On the One Hand, ViolenceToday, in Paris, a number of journalists, satirists and cartoonists were killed at the offices of the magazine "Charlie Hebdo", gunned down by a couple of hooded figures carrying Kalashnikov rifles and a grenade launcher, and apparently saying something about revenge and the "glory of Allah".
A couple of weeks ago, a deranged individual carrying a gun killed and wounded people at a cafe in Sydney, apparently with some extremist "muslim" agenda.
Over the last year or so, a terrorist organisation calling itself "The Islamic State" (and not using the more accurate epithet of "Daesh") has been occupying parts of Syria, committing atrocities such as beheading captives, enslaving women, and instituting a harsh martial law, supposedly in the name of Islam.
In all cases, innocent people have died, been injured and had their lives disrupted. My heart goes out to all of them, and those that survive them, for what it's worth. From what I see, that's a sentiment most of us share, and it's important.
On the Other Hand, Fear
Yesterday, and in the preceding week, there have been a number of articles in the press about intellectuals in France legitimising the views of the extreme right. Michel Houellebecq's novel "Soumission" describes an extremist muslim France in the near future, for example, and has generated some controversy.
In the UK, the far right UKIP political party have been gathering far more attention by the media than their share of the vote merits. Immigration is a hot potato in the forthcoming UK elections, with none of the major UK parties prepared to stand up and say that the economic downturn is NOT a result of immigration, but of irresponsible, unaccountable and reckless activity by the investment banking "industry".
And, well, Australia's far right majority under Tony Abbott just take the biscuit! Can't help but feel that they're just 5 years ahead of Europe.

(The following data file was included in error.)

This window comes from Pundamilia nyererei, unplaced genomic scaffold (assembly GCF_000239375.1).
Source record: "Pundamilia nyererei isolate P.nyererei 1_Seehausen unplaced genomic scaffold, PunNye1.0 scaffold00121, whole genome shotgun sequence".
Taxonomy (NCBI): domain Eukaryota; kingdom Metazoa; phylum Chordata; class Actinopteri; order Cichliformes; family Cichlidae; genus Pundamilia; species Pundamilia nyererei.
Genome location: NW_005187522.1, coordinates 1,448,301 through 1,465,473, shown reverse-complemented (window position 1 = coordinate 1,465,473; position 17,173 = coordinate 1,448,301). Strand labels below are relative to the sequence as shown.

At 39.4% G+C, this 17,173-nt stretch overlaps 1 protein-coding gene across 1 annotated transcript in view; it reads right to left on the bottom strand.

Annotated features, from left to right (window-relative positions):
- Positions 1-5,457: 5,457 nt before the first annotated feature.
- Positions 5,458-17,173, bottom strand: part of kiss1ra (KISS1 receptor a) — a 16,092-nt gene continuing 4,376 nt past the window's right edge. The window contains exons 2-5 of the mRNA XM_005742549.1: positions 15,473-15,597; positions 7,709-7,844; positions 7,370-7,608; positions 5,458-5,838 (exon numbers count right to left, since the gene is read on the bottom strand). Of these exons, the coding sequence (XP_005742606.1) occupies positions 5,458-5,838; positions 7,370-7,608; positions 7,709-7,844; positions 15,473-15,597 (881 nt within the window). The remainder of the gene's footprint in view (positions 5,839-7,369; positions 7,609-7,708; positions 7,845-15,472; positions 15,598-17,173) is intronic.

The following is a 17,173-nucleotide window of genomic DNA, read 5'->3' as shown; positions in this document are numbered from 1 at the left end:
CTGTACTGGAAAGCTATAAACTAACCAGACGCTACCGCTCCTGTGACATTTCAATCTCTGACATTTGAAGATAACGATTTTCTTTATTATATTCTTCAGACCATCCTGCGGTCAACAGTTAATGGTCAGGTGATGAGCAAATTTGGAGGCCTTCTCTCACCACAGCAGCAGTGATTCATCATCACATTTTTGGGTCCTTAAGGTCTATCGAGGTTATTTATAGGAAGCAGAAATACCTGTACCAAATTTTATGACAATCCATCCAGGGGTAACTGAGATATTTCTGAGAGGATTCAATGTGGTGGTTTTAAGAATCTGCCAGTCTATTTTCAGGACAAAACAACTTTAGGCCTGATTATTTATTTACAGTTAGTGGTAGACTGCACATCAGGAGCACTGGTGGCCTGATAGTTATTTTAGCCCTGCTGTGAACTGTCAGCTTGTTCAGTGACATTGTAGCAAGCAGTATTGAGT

Joining the Dots
Also, I can't help but feeling there is a connection here, between the violence and the fear. And not the simplistic narrative of mad, medieval arabs wanting to behead us, enslave our women and bomb us back into the dark ages, a false narrative that is lurking just below the surface of the Western psyche at present. Paris and Sydney have both been immaculately timed from a media perspective, as fuel for the growing fire of fear and hatred against Muslims. And the Daesh, the so-called "Islamic" State (here's a good article on why the names matter), seem to have a strong amount of "media savvy", releasing their beheading videos and the ones showing their idle soldiers bragging about their female slaves not because of a fervent belief in the words of the Quran, but because it will plant a strong connection in western minds between Islam and barbarism, goading western nations into ineffective military action that will erode any support for the West in the areas they are occupying. Well, we fell for that one in the UK, alright.
The gunman in Sydney turned out to be a lone sociopath, who had latched onto some vague notion of islamic jihad to justify his tragic expression of anger and alienation. The killers in Paris haven't been identified yet, but I'd suspect they too are disconnected, off-their-trolley types who have hooked into the muslims-are-the-killers-du-jour meme that the Daesh, and the far right press, have been peddling. I've not seen any questioning in the press yet about who they are, and their muttered "glory of Allah" lines appear to have largely been taken at face value. There's a very good article by Jeff Sparrow here that gives an insight into the mindset of these people, in quite a different time and place. To paraphrase very quickly, the people who are likely to align with radical fundamentalist Islam these days as an excuse for a killing spree would, a century or so ago, have been spouting the dogma of the radical atheist anarchist bombers. And the world governments perceived them as an organised, unified threat then, too!